Doing battle with daily dragons

Monday, February 21, 2005

The Ducks of War

Duck-on-the-roof season is rapidly approaching again. I know this because they were outside when I opened the curtains yesterday, watching. Waiting.

If someone had told me 10 years ago that I would be spending my 30th birthday living on a traditional English narrowboat, I probably would have dropped a few dollars in their Styrofoam cup and hurried off before they started telling me about the alien anal probe. Yet, somehow, ten years later I find myself forgetting what it was like to have a house in which you can't stand at the front door and stare straight through the living room, kitchen, bathroom and bedroom and right out the back door.

Springtime brings the ducks back to the marina. Since we moved onto Galileo 5 years ago, ducks have rapidly become one of my all-time favorite animals. I mean, for comedy value, you just can't beat ducks. Last year, while cruising the Grand Union, I watched a duck dive underwater and moments later, surface right underneath another duck. Anyone who says that a duck's face can't register shock and embarrassment is grossly mislead.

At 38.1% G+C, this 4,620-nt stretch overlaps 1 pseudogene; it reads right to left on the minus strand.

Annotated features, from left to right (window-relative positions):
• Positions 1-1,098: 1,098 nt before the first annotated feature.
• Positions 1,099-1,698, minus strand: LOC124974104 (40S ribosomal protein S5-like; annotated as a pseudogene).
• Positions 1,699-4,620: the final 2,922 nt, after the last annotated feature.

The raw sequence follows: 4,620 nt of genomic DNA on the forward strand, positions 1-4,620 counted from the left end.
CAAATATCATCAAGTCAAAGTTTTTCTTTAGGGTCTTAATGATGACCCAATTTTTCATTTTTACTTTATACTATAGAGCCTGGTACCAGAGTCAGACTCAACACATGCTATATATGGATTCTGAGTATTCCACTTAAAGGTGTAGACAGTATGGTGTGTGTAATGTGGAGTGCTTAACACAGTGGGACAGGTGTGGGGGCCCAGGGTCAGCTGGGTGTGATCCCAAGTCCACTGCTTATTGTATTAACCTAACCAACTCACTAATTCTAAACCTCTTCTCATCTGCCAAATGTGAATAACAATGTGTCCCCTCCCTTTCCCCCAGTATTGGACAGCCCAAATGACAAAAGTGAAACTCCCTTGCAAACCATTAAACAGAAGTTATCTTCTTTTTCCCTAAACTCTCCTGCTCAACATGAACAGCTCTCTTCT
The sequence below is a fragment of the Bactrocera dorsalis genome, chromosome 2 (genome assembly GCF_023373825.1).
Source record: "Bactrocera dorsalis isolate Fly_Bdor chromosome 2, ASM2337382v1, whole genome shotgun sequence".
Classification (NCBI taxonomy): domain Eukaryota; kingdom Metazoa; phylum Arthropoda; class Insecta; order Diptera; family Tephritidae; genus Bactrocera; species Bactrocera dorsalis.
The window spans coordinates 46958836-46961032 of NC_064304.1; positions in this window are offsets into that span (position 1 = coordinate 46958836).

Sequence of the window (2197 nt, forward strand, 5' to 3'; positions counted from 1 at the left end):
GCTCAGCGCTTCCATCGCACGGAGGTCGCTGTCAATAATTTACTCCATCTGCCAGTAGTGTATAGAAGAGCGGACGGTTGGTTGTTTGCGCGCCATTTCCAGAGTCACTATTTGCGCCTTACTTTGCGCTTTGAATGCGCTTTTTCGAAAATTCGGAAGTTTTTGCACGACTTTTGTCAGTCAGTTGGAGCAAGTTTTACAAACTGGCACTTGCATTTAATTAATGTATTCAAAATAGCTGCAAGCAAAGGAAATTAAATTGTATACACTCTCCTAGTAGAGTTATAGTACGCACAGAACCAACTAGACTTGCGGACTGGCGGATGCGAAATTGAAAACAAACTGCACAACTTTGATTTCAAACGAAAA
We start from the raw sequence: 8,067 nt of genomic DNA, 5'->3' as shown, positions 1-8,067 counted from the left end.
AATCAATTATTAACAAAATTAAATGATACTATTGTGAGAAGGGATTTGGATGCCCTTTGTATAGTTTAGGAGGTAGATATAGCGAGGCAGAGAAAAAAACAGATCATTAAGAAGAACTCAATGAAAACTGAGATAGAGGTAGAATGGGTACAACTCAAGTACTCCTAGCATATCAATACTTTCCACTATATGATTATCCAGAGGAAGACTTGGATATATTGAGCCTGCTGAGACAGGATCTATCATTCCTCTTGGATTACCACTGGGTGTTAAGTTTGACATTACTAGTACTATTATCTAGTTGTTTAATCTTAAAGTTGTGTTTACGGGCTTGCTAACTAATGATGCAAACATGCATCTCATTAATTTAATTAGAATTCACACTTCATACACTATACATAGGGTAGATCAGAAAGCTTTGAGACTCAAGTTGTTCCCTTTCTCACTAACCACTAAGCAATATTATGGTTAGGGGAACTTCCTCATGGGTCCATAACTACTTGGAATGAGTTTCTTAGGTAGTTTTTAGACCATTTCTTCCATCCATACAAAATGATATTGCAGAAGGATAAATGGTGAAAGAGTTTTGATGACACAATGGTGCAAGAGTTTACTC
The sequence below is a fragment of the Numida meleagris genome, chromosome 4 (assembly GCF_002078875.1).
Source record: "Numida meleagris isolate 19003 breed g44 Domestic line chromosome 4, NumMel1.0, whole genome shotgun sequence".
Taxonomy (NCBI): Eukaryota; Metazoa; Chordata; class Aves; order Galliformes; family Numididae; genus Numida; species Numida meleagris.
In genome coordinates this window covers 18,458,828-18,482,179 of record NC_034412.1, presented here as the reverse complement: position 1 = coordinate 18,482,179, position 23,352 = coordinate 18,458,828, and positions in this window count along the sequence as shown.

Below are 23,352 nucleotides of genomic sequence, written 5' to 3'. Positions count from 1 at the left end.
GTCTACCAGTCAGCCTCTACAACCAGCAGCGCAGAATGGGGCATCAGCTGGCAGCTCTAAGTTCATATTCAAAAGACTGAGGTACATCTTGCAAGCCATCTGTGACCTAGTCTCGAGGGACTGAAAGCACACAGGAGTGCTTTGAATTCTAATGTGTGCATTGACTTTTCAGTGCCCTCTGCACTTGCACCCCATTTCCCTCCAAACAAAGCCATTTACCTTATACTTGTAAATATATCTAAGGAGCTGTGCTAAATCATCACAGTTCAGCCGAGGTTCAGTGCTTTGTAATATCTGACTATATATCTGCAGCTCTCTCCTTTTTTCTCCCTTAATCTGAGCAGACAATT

The thing is, they like our boat. A lot. I don't know if it's because it's warm in the mornings on the roof near the outlet for our boiler or that Galileo has particularly tasty fungus growing on it at the waterline, but we seem to be the belle of the Grand Union duck socialite circle.

Lying in bed on mornings when the weather is beginning to get warmer, The Rock Star and I are usually privy to one, if not both of these sounds. First there is the splat splat splat splat splat from above our heads. This is the sound that duck feet make when out for a morning constitutional on a steel roof. Then there is the taka taka taka taka taka taka from just under the window. This is sound that a duck's bill makes when removing the algae du jour from the hull of our floating abode.

There is also a third sound that we get as the weather warms up and that is SHRLUUUUP SHOOP SHLLLLLLUP SCHLUP. This was a rather disturbing noise that it took us some time to identify once we moved onto the boat. Our first, most obvious thought was, "Shit! Monsters!" but we finally discovered that the algae on the hull was not only a delicacy to ducks, but much admired by the resident carp, who use their giant, horrible fishy lips to hoover up just about anything that gets in their way. (bread, tennis balls, kayaks, etc) I can not, by the way, understate the amazing bigness of these fish. They could eat your cat. Even Clive's cat. No joke.

Incidentally, I was VERY disappointed to discover that is the website of The Duck Corporation who develops software-based video compression technology. Not only do they have nothing to do with ducks, but they've changed their name to "On2 Technologies" and have neglected to give up their domain name so that someone might be able to use it in a more worthy, duck related way. Shameful.